Many Delaware County voters will use new voting machines for the first time Nov. 5.

The new machines were in place for the May 2019 primary election, but county board of elections officials anticipate a much larger turnout this fall as compared to the spring primary, which featured contested races for Republicans only.

Manufactured by Unisyn, the new machines cost $4.2 million, director Karla Herron said, with about $1.9 million authorized by state legislation to help county boards of elections and the balance from the county.

Delaware is one of eight Ohio counties now using this type of machine, Herron said.

She said the old system was accurate, but the removable discs it used are no longer manufactured.

The elections board started work about 18 months ago toward selecting a new system, she said.

While the previous technology had not failed nor caused any problems in voting or tabulating, it was important to stay ahead of the technology, said assistant director Anthony Saadey.

“The old machines had been in use for 12 years,” Saadey said, “and we wanted to be ahead of the curve as that technology became antiquated.”

The former machines allowed voters to confirm their selections by touching a screen as a final step in the process, Herron said.

The votes were printed onto a roll of paper on the side of the machine, which she said many voters might not have noticed.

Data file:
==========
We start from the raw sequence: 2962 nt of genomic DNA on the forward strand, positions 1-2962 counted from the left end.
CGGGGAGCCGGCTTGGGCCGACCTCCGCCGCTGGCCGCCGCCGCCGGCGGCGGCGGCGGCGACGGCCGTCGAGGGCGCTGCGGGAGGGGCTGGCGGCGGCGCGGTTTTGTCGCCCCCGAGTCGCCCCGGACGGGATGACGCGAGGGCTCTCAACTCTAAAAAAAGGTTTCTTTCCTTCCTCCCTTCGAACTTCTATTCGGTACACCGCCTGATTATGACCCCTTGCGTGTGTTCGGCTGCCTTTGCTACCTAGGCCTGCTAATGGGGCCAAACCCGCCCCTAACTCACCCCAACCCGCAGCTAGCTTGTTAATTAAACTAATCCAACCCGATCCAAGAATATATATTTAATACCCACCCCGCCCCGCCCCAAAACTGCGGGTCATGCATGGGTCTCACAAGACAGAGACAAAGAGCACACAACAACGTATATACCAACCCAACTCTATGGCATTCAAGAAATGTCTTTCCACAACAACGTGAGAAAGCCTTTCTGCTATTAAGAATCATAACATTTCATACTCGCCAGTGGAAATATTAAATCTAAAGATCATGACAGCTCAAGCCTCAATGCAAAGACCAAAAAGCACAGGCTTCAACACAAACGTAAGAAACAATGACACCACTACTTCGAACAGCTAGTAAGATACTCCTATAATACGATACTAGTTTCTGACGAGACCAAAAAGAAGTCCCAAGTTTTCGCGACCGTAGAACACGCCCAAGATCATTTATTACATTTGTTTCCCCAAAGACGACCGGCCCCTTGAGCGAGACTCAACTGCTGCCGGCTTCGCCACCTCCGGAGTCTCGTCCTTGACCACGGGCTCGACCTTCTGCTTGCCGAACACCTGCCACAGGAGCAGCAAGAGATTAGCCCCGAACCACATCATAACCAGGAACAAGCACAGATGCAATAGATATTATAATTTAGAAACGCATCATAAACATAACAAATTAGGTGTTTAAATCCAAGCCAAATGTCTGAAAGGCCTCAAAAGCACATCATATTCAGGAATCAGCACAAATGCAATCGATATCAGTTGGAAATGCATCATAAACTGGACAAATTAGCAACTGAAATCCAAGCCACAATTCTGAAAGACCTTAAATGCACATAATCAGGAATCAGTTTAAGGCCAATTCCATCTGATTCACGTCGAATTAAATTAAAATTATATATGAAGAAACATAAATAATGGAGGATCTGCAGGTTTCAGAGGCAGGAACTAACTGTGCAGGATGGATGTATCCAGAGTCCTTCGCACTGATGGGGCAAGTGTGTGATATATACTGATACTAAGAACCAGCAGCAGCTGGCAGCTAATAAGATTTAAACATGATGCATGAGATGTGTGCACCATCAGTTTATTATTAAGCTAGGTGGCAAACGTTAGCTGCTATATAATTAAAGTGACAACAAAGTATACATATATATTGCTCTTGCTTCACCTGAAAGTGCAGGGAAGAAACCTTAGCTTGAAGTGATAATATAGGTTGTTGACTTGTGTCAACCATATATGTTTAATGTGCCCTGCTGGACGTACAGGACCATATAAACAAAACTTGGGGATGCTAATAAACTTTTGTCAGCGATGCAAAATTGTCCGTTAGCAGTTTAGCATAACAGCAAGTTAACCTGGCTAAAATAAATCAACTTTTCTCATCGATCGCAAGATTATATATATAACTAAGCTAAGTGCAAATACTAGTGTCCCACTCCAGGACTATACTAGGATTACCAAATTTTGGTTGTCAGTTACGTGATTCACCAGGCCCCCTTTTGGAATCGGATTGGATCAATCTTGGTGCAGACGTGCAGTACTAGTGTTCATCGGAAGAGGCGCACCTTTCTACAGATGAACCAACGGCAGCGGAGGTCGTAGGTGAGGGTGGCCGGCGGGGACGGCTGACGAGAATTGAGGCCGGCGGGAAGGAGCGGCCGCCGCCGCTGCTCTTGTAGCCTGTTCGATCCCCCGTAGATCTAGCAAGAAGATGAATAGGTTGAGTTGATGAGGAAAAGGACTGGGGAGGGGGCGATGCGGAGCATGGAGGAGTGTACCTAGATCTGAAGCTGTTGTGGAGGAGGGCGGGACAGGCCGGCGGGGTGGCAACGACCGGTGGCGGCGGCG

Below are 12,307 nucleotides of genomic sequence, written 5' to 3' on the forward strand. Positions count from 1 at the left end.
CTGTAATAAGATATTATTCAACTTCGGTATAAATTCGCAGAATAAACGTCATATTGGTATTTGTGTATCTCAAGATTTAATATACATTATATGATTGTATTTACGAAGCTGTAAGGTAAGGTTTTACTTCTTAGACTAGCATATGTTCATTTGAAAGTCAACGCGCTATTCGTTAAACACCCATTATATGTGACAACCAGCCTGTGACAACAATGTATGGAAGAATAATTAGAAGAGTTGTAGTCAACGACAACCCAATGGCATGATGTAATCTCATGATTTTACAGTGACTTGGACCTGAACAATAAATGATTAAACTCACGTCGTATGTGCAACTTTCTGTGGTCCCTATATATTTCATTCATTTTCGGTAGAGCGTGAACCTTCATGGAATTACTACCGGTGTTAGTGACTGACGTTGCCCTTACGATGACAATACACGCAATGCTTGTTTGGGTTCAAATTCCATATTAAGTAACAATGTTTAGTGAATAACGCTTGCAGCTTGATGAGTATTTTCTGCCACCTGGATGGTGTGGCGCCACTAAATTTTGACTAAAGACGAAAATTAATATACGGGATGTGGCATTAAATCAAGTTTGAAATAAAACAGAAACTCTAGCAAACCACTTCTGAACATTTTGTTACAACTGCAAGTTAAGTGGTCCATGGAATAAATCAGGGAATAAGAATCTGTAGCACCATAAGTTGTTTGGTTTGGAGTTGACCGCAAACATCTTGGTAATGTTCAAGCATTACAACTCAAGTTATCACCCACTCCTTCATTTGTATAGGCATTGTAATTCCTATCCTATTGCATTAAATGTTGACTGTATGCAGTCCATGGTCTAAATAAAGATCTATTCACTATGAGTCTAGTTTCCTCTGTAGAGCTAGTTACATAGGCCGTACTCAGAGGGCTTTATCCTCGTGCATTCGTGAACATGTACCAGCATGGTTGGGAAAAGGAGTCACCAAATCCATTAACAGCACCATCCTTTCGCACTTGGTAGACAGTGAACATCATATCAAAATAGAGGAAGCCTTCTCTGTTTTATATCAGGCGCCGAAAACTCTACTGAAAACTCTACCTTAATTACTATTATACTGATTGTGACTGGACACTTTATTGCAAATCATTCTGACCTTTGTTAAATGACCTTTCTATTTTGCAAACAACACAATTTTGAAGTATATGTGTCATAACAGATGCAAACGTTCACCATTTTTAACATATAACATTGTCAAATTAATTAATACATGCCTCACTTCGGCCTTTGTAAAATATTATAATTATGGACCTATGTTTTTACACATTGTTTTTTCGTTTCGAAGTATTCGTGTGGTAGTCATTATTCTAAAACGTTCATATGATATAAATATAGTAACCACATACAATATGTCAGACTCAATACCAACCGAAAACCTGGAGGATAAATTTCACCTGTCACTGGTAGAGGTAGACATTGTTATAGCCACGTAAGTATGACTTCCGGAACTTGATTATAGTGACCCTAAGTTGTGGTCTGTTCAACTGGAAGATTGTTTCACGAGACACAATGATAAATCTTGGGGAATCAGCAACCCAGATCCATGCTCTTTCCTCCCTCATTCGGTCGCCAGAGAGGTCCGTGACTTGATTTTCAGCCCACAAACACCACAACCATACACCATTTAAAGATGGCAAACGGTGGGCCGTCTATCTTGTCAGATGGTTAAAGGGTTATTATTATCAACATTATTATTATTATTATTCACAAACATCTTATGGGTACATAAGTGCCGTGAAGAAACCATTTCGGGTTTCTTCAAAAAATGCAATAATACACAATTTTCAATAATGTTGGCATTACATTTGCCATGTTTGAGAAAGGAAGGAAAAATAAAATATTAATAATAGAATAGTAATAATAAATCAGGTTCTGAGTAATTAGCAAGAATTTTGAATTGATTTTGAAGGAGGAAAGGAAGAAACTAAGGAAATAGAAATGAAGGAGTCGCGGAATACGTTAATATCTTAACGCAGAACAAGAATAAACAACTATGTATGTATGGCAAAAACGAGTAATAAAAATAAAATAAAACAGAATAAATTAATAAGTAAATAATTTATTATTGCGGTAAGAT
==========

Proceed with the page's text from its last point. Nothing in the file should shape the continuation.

With the new system, a summary is printed on a separate piece of paper after each voter’s selections are completed, she said, and voters can confirm their votes were accurately recorded by looking at the paper.

If the paper shows an error, the voter can notify a poll worker, Herron said. The voter can confirm the paper is correct before it is scanned into a tabulator, she said.

The new system also is expected to speed things up after the polls close, Herron said.

With the old system, election workers had to deal with up to 40 machines that recorded votes at a single polling place, she said.

When the polls close now, she said, no polling place has more than four tabulators that record all the votes.

Saadey said the paper records will be stored in case a recount is required.

“We hope people will like the ease and the security,” Saadey said. “To be able to hold a physical paper ballot should give them peace of mind.”

Poll worker coordinator Ali Solove said the new technology received positive reviews from poll workers in the spring.

“Poll workers are voters, too,” she said. “They have found the new machines very easy to use.”

Still, the board of elections looks to ensure there are plenty of workers at each of the 165 precinct locations in the county Nov. 5. Poll workers can earn $155 to $190 for the day and must attend a training session. High school seniors who are 17 or older also can work the polls.

Anyone interested should email Solove, who is the Republican poll worker coordinator, at, or Amy Murphy, the Democrat poll worker coordinator, at

The timing of the purchase of the new machines was in large part due to the availability of state funds, Herron said, although the ability to use the technology several times prior to the 2020 presidential election should help facilitate what is expected to be a high voter turnout.

Registration to vote Nov. 5 is open through Oct. 7. The board of elections will remain open until 9 p.m., and voters also may register online through midnight on that date.

Oct. 8 is the first day of in-person absentee voting.

For more information about the Nov. 5 election and registration, visit